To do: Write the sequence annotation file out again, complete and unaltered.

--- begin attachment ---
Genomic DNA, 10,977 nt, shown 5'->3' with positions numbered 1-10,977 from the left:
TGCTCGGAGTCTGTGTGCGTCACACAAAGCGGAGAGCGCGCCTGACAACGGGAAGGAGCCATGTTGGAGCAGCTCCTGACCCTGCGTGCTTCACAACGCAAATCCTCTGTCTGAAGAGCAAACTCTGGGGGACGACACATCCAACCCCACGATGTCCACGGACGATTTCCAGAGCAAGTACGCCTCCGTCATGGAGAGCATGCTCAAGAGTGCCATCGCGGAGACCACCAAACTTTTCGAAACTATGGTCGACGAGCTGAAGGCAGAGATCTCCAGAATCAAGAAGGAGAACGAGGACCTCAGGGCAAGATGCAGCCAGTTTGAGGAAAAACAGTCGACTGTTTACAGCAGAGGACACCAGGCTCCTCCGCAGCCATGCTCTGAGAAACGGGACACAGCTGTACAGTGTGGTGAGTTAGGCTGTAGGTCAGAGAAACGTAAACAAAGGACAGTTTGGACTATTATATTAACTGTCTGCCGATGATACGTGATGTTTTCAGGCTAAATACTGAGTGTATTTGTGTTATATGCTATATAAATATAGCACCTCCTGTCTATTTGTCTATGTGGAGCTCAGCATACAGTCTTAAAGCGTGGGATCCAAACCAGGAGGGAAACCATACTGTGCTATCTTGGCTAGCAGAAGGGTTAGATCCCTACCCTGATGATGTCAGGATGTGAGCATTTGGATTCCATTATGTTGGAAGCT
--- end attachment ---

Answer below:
Genomic DNA, 10,977 nt, shown 5'->3' with positions numbered 1-10,977 from the left:
TGCTCGGAGTCTGTGTGCGTCACACAAAGCGGAGAGCGCGCCTGACAACGGGAAGGAGCCATGTTGGAGCAGCTCCTGACCCTGCGTGCTTCACAACGCAAATCCTCTGTCTGAAGAGCAAACTCTGGGGGACGACACATCCAACCCCACGATGTCCACGGACGATTTCCAGAGCAAGTACGCCTCCGTCATGGAGAGCATGCTCAAGAGTGCCATCGCGGAGACCACCAAACTTTTCGAAACTATGGTCGACGAGCTGAAGGCAGAGATCTCCAGAATCAAGAAGGAGAACGAGGACCTCAGGGCAAGATGCAGCCAGTTTGAGGAAAAACAGTCGACTGTTTACAGCAGAGGACACCAGGCTCCTCCGCAGCCATGCTCTGAGAAACGGGACACAGCTGTACAGTGTGGTGAGTTAGGCTGTAGGTCAGAGAAACGTAAACAAAGGACAGTTTGGACTATTATATTAACTGTCTGCCGATGATACGTGATGTTTTCAGGCTAAATACTGAGTGTATTTGTGTTATATGCTATATAAATATAGCACCTCCTGTCTATTTGTCTATGTGGAGCTCAGCATACAGTCTTAAAGCGTGGGATCCAAACCAGGAGGGAAACCATACTGTGCTATCTTGGCTAGCAGAAGGGTTAGATCCCTACCCTGATGATGTCAGGATGTGAGCATTTGGATTCCATTATGTTGGAAGCT